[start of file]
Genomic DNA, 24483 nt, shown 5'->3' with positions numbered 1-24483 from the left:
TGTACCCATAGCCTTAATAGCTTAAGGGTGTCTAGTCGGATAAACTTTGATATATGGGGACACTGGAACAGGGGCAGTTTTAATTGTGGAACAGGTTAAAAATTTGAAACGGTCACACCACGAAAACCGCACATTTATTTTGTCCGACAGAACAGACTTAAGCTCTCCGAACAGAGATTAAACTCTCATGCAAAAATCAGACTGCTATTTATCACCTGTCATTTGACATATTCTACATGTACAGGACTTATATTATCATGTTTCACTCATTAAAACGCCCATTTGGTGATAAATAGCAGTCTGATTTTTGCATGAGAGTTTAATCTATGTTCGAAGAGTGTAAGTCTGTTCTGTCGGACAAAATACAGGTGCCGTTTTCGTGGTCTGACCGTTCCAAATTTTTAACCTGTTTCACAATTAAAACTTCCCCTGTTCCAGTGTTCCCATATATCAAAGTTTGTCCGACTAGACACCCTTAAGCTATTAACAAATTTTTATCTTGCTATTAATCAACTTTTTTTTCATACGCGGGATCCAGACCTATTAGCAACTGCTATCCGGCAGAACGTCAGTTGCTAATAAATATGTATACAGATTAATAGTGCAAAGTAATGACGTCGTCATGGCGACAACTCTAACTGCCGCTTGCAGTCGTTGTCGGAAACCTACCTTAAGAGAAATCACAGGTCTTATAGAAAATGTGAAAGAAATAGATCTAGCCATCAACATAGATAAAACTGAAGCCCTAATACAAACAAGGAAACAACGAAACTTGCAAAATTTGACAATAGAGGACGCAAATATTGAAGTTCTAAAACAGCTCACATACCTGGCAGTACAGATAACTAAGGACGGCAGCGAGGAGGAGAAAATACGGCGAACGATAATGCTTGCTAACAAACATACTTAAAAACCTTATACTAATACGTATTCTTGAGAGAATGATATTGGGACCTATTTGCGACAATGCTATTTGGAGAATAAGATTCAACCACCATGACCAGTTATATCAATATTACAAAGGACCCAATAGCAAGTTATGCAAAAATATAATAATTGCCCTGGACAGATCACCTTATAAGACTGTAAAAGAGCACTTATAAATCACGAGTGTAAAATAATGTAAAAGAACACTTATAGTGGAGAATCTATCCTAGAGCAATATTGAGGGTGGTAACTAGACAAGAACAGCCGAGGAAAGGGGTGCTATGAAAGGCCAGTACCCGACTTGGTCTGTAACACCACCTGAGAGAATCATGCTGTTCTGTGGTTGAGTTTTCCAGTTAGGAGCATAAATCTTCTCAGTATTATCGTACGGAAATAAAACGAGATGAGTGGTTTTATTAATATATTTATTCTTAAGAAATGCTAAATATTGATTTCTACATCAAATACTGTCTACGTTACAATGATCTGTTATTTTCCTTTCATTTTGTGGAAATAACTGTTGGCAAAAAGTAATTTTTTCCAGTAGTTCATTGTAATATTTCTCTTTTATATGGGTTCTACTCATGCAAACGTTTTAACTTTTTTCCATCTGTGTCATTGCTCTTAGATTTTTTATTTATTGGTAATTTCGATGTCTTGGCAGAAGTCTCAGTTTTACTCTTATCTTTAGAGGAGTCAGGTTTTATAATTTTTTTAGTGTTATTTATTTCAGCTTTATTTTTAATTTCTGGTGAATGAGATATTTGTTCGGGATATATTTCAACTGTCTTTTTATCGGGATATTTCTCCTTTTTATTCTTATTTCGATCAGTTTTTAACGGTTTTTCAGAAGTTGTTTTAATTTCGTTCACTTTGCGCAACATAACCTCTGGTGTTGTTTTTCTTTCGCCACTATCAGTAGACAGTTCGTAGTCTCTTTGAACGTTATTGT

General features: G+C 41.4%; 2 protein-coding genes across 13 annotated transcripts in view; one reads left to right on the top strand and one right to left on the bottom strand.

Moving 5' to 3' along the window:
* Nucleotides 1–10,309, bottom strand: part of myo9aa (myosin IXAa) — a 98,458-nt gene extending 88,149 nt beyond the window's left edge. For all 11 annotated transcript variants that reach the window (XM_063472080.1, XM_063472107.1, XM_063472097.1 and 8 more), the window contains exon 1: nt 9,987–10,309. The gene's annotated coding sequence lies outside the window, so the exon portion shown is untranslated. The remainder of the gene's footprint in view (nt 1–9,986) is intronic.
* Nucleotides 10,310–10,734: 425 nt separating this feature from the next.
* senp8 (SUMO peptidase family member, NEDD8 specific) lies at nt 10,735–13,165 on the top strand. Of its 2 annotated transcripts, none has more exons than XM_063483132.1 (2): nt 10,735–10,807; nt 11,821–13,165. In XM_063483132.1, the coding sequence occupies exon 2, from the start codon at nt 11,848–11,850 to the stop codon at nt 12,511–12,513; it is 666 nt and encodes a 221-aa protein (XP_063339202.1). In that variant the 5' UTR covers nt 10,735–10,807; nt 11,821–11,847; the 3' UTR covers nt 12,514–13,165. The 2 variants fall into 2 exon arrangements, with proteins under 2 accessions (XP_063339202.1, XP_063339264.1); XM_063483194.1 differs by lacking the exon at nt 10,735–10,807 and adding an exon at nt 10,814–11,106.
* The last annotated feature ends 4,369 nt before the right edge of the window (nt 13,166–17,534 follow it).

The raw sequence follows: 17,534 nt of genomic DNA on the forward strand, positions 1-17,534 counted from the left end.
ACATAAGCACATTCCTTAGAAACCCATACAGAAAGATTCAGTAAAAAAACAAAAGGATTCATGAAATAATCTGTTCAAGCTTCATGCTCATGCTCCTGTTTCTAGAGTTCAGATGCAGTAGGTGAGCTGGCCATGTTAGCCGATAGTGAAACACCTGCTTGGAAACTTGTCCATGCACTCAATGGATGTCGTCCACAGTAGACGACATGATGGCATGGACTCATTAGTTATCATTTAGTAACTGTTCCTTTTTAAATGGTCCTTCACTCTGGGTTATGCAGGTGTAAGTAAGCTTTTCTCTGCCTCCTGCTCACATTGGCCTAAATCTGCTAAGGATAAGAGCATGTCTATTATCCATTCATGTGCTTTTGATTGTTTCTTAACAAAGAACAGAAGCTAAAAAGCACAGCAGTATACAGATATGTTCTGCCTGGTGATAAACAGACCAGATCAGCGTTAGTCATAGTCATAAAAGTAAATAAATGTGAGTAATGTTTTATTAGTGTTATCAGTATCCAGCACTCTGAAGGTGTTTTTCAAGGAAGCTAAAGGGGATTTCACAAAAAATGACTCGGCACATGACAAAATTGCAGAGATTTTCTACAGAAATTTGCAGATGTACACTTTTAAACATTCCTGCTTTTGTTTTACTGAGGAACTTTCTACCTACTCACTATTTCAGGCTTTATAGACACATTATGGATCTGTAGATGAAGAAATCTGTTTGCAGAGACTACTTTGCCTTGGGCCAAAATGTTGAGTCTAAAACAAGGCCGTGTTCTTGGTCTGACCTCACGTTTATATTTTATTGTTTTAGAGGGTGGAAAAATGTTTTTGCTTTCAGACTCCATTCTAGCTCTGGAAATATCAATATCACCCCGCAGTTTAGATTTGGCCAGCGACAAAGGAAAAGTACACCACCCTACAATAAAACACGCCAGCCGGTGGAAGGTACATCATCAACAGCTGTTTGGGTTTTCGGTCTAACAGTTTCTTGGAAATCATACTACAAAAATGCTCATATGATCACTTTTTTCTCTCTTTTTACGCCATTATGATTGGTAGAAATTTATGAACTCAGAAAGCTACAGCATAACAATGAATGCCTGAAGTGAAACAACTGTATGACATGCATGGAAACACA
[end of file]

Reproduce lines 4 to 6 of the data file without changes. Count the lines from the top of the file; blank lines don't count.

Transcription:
Moving 5' to 3' along the window:
* Nucleotides 1–10,309, bottom strand: part of myo9aa (myosin IXAa) — a 98,458-nt gene extending 88,149 nt beyond the window's left edge. For all 11 annotated transcript variants that reach the window (XM_063472080.1, XM_063472107.1, XM_063472097.1 and 8 more), the window contains exon 1: nt 9,987–10,309. The gene's annotated coding sequence lies outside the window, so the exon portion shown is untranslated. The remainder of the gene's footprint in view (nt 1–9,986) is intronic.
* Nucleotides 10,310–10,734: 425 nt separating this feature from the next.